Is the Digital Advertising Industry on the Cusp of Wholesale Upheaval? Google to Phase Out Personal Ad Tracking

Announced on Wednesday 3rd March by Google’s parent company, Alphabet, has announced plans to scrap selling ads based on individuals’ browsing histories in what some consider to be a landmark moment for the digital advertising industry.

This comes after other notable browsers have committed to eliminating third-party tracking cookies. So, why is this so important? Well, for starters, users’ can rest assured that their data won’t be made available to advertisers through third-party cookies.

This means that much of the personalised ad content (or advertisements targeted at individual users’) will be scrapped, meaning that when using Google Chrome, users won’t receive ads for products and services that are related to their previous search history.

What Are Cookies?

Everyone who has ever browsed online will have come across a disclaimer informing them that the website they’re browsing uses cookies. They’re then asked if they’re happy to accept this. We’d hazard a guess that 99% of people accept this to view the content they’re searching for.

What effect does this have? Well, if you’ve ever wondered how websites remember your password, keep items in your shopping cart as you continue to browse, or how your laptop remembers which sites you’ve visited and display these on your browsing history, the answer is: cookies.

Simply put, cookies are little bytes of data. Servers send these groups of data to your computer when you land on a website and your computer stores the data as files in your browser cache. The process can be broken down into five actions as follows:

  • You visit a website
  • The web server sends a short message to your web browser (for most people it’s Google)
  • Google saves this message in a file called ‘cookie.txt’ or something similar
  • You click on another page (for example, product listings)
  • Your browser sends a short message back to the server that reveals a little bit more about what you’re looking at

A third-party tracking cookie can be used to follow your online activity from site to site so that the website knows what you’re looking for, (for example, clothes, furniture, cars, houses) and this data is then gleaned and used by advertisers to target their products or services to you.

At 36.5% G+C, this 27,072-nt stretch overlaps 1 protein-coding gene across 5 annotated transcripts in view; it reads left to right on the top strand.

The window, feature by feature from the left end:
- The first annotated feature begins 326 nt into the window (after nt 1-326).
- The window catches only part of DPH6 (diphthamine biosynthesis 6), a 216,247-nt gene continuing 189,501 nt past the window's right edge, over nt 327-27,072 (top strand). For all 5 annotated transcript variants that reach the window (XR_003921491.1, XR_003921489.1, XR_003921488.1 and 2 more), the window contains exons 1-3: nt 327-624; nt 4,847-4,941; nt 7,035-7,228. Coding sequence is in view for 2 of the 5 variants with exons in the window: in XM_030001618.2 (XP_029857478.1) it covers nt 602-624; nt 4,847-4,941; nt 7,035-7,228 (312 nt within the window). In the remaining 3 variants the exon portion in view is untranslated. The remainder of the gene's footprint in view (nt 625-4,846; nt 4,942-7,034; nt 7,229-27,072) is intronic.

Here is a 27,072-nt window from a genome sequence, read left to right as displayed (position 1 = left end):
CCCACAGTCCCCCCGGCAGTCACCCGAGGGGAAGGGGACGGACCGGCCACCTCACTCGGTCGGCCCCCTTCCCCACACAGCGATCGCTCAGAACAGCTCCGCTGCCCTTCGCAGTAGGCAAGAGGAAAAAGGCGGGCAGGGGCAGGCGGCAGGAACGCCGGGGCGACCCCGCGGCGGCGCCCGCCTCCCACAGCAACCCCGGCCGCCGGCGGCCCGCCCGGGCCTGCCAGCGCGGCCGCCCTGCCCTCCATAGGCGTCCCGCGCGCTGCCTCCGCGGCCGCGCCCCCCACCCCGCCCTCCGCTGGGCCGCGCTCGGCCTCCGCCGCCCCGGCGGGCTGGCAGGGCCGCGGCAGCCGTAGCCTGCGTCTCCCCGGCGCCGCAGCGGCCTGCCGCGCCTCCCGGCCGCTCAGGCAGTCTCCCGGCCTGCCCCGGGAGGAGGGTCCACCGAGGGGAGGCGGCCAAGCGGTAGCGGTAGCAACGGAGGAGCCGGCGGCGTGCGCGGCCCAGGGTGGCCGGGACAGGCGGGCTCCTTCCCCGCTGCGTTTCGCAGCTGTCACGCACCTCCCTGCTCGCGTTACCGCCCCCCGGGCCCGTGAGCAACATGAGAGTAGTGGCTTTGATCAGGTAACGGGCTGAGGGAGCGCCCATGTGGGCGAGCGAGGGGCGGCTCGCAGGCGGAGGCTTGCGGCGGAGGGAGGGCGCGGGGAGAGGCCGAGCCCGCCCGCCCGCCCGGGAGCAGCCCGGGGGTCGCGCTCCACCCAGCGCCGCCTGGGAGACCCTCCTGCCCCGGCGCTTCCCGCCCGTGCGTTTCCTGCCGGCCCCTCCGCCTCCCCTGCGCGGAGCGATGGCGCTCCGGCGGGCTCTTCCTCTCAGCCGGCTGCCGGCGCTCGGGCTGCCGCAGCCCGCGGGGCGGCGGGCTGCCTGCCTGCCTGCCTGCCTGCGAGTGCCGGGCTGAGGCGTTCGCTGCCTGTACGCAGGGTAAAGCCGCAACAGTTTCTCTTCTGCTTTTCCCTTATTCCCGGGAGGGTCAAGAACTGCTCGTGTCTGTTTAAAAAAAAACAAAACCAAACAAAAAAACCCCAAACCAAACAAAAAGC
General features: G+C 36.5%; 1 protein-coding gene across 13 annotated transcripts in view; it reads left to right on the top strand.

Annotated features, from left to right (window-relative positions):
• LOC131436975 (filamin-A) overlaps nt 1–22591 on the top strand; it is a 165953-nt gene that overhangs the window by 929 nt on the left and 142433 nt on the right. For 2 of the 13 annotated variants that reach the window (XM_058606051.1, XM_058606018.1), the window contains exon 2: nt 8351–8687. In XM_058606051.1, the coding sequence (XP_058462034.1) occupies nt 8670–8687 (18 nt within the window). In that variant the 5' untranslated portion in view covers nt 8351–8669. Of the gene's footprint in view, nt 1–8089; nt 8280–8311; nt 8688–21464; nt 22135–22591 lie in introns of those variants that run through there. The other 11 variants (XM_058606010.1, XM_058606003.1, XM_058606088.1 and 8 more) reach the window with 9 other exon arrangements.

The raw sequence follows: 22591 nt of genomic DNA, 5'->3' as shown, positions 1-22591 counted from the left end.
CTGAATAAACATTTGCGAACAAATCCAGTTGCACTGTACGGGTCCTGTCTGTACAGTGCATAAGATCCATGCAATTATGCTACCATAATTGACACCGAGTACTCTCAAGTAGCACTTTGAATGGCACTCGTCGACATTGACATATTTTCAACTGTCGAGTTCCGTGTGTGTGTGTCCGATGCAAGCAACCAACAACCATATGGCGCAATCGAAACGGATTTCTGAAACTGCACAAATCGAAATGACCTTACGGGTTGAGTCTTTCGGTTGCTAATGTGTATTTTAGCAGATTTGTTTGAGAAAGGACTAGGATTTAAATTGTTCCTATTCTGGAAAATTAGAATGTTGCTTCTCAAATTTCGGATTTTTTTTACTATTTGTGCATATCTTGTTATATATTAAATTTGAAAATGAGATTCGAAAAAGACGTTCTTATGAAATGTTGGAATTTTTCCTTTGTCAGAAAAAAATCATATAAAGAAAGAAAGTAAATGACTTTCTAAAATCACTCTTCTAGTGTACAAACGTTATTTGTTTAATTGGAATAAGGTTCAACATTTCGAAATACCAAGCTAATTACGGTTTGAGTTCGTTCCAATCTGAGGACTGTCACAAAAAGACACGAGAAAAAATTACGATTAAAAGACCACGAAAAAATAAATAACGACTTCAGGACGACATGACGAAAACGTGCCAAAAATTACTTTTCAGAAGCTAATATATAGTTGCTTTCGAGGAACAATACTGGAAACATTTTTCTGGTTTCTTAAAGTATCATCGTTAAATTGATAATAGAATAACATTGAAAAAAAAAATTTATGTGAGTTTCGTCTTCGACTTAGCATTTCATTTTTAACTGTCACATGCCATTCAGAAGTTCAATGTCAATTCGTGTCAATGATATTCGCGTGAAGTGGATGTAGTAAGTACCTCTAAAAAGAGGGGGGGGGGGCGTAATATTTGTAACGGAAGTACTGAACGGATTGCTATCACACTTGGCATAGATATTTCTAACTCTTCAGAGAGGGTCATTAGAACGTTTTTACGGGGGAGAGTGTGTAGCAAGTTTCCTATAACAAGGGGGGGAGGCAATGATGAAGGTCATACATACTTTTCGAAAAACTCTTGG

Now, of course, cookies are valuable for advertisers to sell what they offer to you, however, some have long considered this type of targeted advertising intrusive to their online experience. After all, just because consumers have thought about buying a new suit, it doesn’t mean that they want to be bombarded with ads when they’re browsing for the latest football scores or reading about Boris Johnson’s latest lockdown guidance.

The Effect This Will Have on the Advertising Market and New Websites

So, there’s no denying that Google’s planned phase out of personal ad tracking could have a significant impact on news websites and the digital advertising market. Publishers have raised concerns that if they are unable to run personalised ad content, their profits are likely to take a notable hit.

However, the upcoming change has been met with some trepidation from advertisers who fear that Google’s considerable clout will allow them to reshape the digital ad business. This opinion holds considerable weight, especially when you consider that Google accounted for 52% of last year’s global digital ad spend which amounted to $292 billion.

What’s become apparent since the move was first mooted is that some advertisers are opposed to the idea citing that Google has other ways of obtaining personal data beyond third-party cookies and therefore any policy change would not greatly affect their business.

It’s become clear that advertisers will have to rethink how they choose to run targeted ads to customers. After all, when Google decides to react to consumer behaviour and change their model, businesses need to react or risk falling into search engine obscurity.